It was much nicer than we expected. It had leather seats, windows in the roof, had a selection of snacks and drinks for sale, and then they came through with a free selection of drinks and snacks. We were seated in a section including the 6 Llama Path people who finished today (how interesting that they had such a small group!) and the two Brazilian girls from our group who also stayed an extra night in Aguas Calientes. Three of the six Llama Path group were a mother and her two daughters – one who just graduated college and started working and the other in school in Dublin. Ends up they did not hire any porters and brought all of their own stuff. So, they were pretty exhausted from the trip. The interactions between the older daughter and the Mom reminded JT of how his sister and mom interact (in a good way!). 🙂
When the 2 hour train ride finished in Ollantaytambo, we found a driver holding a Llama Path sign, since they said during our pre-trek briefing that they would pick us up. We assumed we would be riding in a bus with the 6-person group finishing today, but the two Brazilian girls and us actually got our own Llama Path van and driver and had plenty of room to spread out! JT had a fascinating chat with Daniella about the new juice shop she is opening in Miami – which reminded him of the days working for the startup coffee shop Indigo Coffee in Tampa and all the little details and excitement about opening such a business.
We were dropped off a few blocks from Llama Path, where JT eventually exchanged his medium shirt for a large. They originally said no, since it was not in the original packaging. But they eventually caved after talking to a manager when JT inquired how much it would be to buy one and noted that our guide Miguel had said we could wear it for the group picture and then exchange it.
Then we walked to our previous hotel, Hatun Quilla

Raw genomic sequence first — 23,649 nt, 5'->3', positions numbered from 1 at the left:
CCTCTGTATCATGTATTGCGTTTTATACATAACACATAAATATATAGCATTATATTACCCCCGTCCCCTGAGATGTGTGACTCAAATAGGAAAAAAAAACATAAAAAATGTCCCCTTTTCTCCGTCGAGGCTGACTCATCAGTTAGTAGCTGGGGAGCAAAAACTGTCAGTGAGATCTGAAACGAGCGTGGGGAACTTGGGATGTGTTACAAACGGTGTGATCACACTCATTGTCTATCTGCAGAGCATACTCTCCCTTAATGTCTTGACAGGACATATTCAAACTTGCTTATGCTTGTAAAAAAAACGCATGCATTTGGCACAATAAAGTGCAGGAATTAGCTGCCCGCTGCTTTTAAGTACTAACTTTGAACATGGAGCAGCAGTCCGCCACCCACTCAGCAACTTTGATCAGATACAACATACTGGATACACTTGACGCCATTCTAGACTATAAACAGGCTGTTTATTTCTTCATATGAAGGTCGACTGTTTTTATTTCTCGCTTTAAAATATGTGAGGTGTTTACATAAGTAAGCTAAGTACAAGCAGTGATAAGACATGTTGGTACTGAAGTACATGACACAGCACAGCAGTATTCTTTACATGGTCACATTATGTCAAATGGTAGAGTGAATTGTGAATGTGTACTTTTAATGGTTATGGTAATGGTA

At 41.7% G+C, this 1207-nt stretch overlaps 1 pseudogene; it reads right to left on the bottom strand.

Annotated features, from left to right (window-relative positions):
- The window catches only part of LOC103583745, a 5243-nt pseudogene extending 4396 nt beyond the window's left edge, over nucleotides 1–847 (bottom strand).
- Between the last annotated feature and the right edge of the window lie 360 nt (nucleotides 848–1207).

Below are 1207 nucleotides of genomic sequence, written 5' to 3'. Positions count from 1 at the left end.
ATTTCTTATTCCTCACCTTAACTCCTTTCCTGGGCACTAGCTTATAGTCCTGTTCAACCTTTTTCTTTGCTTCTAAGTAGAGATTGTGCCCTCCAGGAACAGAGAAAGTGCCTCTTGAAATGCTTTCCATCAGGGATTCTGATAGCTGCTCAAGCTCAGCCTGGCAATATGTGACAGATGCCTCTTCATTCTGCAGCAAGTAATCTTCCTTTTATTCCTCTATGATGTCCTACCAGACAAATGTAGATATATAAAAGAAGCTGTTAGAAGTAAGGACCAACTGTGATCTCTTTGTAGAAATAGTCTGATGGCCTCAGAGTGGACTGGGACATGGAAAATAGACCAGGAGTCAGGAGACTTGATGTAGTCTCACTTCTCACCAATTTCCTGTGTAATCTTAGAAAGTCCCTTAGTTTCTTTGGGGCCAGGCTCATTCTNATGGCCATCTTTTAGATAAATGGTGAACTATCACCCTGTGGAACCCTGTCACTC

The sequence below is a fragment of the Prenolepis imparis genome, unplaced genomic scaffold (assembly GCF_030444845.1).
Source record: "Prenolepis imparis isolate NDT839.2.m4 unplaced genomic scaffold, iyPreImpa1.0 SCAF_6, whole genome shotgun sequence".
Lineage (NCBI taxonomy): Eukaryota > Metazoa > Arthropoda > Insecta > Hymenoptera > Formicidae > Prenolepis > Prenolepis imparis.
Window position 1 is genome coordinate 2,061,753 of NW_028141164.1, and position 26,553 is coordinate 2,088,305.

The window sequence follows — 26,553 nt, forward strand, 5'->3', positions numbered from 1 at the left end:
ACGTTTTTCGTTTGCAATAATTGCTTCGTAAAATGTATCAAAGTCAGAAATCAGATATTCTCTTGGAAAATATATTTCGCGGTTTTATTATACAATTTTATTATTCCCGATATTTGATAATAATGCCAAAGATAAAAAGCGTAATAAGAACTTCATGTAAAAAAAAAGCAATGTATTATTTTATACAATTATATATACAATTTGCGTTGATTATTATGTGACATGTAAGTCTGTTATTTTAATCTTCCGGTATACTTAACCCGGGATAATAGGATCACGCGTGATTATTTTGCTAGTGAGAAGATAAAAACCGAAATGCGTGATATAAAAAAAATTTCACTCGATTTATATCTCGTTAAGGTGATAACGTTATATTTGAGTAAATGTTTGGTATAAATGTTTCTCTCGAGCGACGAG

), and collected our larger bags that we had left there and repacked them. They were very friendly, especially after the 20 soles tip we gave them. It is so refreshing working with hotels that are not “spoiled” by ‘typical’ tourists and appreciate the experience interacting with foreigners.
Then we carried our four backpacks to Mr. Soup, where we ordered the last bowl of the soup of the day (vegetarian quinoa) and pumpkin. We also asked the manager/owner lady (who was also working there the last two times we went) to call us a trusted taxi. It seems like she called one of her friends who runs an unofficial taxi, but he charged us the standard 10 sole rate to travel from near Plaza de Armas to the Cruz del Sur bus station and drove safely.
The Cusco Cruz del Sur
bus station was actually really nice. Plenty of power outlets, free bathrooms with toilet paper, televisions, and brightly lit. JT was surprised that they were the only bus company going out of this “station” – and only about 5 buses leave from there per day.
We boarded the bus after going through an extremely light security check. Once on the bus, they went around with a video camera to record who was in each seat, supposedly for security. We sat in the downstairs VIP seats on a ‘Cruzero Tour Peru’ style bus (80 soles each for the 6.5 hour overnight bus from Cusco to Puno). The VIP seats, which were `extra-wide’ and reclined 160 degrees, were pretty comfortable. They provided each of us a small pillow and a blanket. They quickly served dinner (a cold cheese sandwich and a fruit pudding) with tea. Then they played a short safety video and then started a loud movie (that we could still hear through our earplugs). We eventually fell asleep, although we were woken multiple times by the family with 2-3 kids ahead of us who loved to yell or cry randomly, as well as by the sometimes curvy and/or unpaved road.
Included breakfast at Hostel Varayoc.
Good morning Machu Picchu!
A small section of Machu Picchu has collapsed.
Climbing up Wayna Picchu
The view from the first terraces at the top of Wayna Picchu
On one of these first terraces
One of the first terraces
On one of the terraces at the top of Wayna Picchu
Katie looking over the cliff on the top of Wayna Picchu
There was a small tunnel you had to go through on the top of Wayna Picchu
Climbing yet higher on Wayna Picchu
Now we’re actually at the top of Wayna Picchu
There was an interesting little rock seat on the top of Wayna Picchu
Some of the stairs were really small on the way back down from the top of Wayna Picchu
Climbing up Huayna Picchu
View of Wayna Picchu from the top of Huayna Picchu
The llamas really have the run of Machu Picchu
On the Expedition Train back to Ollantaytambo